Afterwards, we talked Cal football and SC stupidity.  Mostly, we just got blotto—as though it were a normal working day—like in the Halls of Congress in DC or the halls of the Coliseum  at SC.     
            The consensus? Ok.  Utah was a moral victory.  And we know what Duffy Doroughty said about moral victories—something about screen doors, kisses and sisters. 
            I know little about screen doors and even less about sisters, but what we learned was instructive—if unsatisfying. 
            We learned that the Bears can play with anybody in the Pac 12.  Who’d a thunk it at this time last year?
            Like having the FBI find e-mails on your private server, the defeat was devastating—but not unexpected.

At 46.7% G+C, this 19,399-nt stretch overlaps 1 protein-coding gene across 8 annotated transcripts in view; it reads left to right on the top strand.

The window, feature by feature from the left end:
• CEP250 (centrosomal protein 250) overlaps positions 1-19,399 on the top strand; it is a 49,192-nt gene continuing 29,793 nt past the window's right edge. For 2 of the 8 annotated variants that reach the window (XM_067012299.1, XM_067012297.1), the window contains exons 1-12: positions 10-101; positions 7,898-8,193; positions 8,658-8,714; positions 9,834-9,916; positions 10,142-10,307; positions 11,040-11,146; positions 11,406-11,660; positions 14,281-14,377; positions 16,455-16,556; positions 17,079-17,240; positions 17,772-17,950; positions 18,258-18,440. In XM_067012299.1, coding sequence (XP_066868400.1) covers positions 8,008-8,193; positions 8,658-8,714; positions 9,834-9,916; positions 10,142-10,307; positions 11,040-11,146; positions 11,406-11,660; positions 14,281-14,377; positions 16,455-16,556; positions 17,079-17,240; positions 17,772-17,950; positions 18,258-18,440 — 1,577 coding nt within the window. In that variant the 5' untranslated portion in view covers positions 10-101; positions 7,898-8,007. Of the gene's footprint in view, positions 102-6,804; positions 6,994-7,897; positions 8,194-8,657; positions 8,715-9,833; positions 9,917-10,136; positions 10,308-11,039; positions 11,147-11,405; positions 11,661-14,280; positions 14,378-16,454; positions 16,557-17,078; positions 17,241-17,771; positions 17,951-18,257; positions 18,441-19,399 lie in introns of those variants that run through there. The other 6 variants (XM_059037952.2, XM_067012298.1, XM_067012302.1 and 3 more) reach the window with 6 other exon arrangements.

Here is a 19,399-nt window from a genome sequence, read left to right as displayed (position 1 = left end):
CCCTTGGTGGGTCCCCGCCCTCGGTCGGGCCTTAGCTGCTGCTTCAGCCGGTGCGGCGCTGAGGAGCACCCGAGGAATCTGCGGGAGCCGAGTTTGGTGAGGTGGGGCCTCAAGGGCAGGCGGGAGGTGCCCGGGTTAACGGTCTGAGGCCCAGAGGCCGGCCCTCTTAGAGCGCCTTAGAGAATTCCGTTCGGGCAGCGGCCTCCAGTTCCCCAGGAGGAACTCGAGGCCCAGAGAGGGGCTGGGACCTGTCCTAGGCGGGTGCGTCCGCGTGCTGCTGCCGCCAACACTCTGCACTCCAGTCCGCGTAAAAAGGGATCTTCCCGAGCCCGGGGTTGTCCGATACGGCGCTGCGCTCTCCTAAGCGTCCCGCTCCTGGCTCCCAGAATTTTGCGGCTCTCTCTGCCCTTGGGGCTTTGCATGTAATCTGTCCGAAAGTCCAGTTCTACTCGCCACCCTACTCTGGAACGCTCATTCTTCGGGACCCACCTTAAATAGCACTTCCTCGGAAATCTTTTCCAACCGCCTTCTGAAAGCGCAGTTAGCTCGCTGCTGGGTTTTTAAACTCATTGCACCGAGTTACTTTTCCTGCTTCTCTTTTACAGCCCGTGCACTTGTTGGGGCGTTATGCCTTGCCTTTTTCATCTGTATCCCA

Young Goff didn’t have his best day, but the loss wasn’t due to him.  The O line had a tough time with the bigger, stronger Utes.  And the receivers—well it’s never been the intention here to spend time criticizing 20 year olds, so I’m not going to begin now.
            But coaches are adults.  So I think it is fair to question some techniques which are being taught and their consequences.
            Much can be learned from the great receivers of the 50’s and 60’s, Raymond Berry, Lance Allworth, Don Maynard, Billy Wilson, Tommy McDonald, et al were probably not a good as today’s athletes.  But they had better technique.  They “cradled” the ball, and rarely attempted one handed receptions.

            We’re old, so we favor traditional approaches—especially when it comes to mechanics.  No, we don’t think Hank Luscetti ruined basketball with the one handed jump shot. Clearly, techniques change as athletes get bigger, stronger, and more skilled than their predecessors.